• Holding back rewards. Example: "You can't watch TV if your chores aren't done."
• Penalizing the child. Example: "Because you told a lie, you can't have your allowance."
Punishment is usually used because:
a. It's quick and easy
b. Parents don't know other methods
c. Punishment asserts adult power
d. It vents adult frustration
Punishment does not promote self discipline. It only stops misbehaviour for that moment. Punishment may fulfil a short-term goal, but it actually interferes with the accomplishment of your long-term goal of self control.
The consequences for children include the following lessons:
1. Those who love you the most are also those who hit you.
2. It is right to hit those you are closest to.
3. It is okay to hit people who are smaller than you are.
4. Violence is okay when other things don't work.
Parents and teachers would probably rather teach their children other more positive lessons.
Children who are disciplined without affection respond only to power--which means punishment and "have to be made to do."
When discipline is administered in such a way as to hurt a child's self-esteem or self-worth, the child's standards may become rigid or self-punishing. However, affection without discipline may result in children who deny responsibility or blame others. Parents and teachers of successful children maintain control.
It is better we parents understand that discipline is:
Helping a child learn to get along with family and friends, Teaching a child to behave in an agreeable way, and Helping a child learn to control behaviour.
The use of discipline is thinking and trying process. Remember:
• Effective discipline is good for parent and child.
• A child learns to take responsibility for his or her behaviour.
• The parent keeps a warm relationship with the child.
• The goal is to teach the child how to behave, not to make the child suffer.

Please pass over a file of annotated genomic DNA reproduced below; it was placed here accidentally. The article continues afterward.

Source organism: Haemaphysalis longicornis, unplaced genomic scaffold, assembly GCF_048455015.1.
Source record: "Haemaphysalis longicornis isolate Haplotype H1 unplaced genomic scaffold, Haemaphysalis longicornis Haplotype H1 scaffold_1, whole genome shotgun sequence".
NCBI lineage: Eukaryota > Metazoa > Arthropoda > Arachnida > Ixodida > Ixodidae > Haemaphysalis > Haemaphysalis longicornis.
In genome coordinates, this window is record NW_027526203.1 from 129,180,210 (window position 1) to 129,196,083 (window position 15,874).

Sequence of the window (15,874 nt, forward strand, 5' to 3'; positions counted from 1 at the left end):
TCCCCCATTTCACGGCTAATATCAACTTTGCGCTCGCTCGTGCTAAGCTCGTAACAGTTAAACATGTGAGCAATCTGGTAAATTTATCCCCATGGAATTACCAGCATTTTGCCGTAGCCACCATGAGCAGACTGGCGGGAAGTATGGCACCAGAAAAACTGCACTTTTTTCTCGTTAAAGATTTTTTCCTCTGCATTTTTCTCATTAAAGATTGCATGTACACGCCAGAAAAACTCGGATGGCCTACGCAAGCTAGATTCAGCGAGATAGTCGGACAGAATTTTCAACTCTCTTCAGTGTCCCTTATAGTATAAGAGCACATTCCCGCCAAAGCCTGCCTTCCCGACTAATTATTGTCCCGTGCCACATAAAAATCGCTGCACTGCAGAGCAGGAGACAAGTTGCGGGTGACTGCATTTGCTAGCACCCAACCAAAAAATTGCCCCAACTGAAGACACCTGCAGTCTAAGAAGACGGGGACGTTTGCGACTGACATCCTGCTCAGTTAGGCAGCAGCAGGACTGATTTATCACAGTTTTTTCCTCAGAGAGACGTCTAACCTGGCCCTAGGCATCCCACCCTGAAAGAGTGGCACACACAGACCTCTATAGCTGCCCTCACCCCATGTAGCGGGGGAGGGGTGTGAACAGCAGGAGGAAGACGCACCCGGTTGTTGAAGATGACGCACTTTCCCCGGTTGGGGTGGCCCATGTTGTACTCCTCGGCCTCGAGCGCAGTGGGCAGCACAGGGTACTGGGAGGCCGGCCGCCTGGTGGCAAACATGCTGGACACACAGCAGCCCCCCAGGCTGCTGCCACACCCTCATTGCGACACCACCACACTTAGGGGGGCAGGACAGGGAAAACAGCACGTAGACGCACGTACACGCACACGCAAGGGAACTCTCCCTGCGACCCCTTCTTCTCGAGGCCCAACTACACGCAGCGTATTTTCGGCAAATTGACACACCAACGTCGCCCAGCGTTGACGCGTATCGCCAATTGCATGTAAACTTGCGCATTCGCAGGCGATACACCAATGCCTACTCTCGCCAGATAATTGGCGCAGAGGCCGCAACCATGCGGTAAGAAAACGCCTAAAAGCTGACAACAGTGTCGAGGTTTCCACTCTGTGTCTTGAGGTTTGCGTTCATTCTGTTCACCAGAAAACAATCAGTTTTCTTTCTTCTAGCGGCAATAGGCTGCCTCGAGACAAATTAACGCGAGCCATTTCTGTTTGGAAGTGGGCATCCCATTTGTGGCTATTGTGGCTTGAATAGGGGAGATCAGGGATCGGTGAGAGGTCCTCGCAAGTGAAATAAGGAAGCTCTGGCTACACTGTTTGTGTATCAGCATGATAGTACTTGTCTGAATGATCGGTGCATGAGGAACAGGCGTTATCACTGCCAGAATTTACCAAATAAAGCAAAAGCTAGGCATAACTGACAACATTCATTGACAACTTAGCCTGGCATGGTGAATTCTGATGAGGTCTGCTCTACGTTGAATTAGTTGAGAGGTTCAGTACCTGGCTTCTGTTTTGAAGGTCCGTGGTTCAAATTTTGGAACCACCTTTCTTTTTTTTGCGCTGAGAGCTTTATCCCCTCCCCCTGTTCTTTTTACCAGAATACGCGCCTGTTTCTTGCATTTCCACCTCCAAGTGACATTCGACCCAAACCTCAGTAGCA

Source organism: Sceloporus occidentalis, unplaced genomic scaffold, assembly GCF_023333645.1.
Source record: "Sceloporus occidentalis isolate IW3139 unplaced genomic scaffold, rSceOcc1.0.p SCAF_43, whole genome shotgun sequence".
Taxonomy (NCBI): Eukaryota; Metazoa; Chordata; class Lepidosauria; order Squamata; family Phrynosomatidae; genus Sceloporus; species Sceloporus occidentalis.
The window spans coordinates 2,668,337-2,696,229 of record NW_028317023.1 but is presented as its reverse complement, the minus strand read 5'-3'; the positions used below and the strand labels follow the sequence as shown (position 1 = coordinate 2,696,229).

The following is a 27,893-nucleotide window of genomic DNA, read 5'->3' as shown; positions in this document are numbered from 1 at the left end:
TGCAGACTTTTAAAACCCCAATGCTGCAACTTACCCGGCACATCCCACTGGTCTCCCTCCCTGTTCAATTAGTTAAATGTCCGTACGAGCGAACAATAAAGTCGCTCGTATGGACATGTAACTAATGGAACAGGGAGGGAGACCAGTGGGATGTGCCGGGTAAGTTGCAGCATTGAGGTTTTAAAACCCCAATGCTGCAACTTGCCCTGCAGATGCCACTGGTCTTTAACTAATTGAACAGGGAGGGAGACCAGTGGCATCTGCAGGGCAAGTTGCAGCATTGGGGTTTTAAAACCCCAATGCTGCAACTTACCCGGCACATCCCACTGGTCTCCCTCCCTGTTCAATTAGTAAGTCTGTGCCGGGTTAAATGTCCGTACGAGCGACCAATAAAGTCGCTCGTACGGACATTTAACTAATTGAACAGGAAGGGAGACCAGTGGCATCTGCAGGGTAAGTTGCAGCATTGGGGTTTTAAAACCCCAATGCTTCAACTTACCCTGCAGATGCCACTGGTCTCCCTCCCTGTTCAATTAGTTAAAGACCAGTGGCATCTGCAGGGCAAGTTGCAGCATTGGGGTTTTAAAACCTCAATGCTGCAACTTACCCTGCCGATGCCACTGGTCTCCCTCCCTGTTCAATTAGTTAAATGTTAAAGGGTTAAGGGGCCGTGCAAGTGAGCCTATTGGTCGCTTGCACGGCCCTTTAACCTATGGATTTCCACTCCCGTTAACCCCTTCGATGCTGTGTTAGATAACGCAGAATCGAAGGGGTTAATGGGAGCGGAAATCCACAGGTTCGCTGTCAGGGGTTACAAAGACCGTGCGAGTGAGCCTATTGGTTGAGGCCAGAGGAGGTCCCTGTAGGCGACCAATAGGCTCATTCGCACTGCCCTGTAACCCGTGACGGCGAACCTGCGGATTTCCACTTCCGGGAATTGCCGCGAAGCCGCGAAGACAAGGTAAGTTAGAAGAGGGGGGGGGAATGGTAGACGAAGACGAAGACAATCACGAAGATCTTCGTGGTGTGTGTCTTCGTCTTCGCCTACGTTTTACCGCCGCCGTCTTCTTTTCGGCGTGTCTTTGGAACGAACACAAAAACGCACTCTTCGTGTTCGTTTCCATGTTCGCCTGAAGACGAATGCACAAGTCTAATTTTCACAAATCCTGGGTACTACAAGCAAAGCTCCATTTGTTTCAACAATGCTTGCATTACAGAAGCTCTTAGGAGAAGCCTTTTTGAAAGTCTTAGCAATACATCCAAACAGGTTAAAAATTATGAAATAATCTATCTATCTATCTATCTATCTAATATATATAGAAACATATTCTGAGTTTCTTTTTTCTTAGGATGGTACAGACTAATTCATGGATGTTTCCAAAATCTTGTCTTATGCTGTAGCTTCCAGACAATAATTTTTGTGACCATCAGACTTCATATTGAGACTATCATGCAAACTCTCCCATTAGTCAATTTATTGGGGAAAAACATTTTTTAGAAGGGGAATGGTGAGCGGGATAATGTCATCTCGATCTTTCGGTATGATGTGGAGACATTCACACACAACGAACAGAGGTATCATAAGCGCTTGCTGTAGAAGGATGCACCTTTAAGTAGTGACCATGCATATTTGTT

• When you discipline, explain why.
• Set clear and safe limits. Be sure children know these limits. Be consistent.
• Keep discipline positive. Tell children what to do instead of what not to do.
• Teach by example. Be a good example. If you hit children for hitting others, they won't understand why they can't hit.
• Guide through consequences. If a child leaves his toys outside and the toys are stolen or damaged--no toys.
• Build self-esteem and respect. Avoid words that reduce self-esteem.
• Plan ahead. Prevent misbehavior by eliminating situations that spell trouble. For example, make sure children have been fed and are rested before going to the grocery store.
• Address the situation; do not judge the child. This is important because diminished self-esteem leads to insecurity, even hostility.
• Be firm. Clearly and firmly state that the child does what needs to be done. Speak in a tone that lets your child know you mean what you say and you expect the child to do it. It doesn't mean yelling or threatening. Being firm works for any age child and for many situations.
• Keep your cool. Listen calmly to your child's explanation of the problem; talk about ways to deal with it. Come to a solution that's agreeable to you and the child--this helps the child learn to be responsible for his behaviour.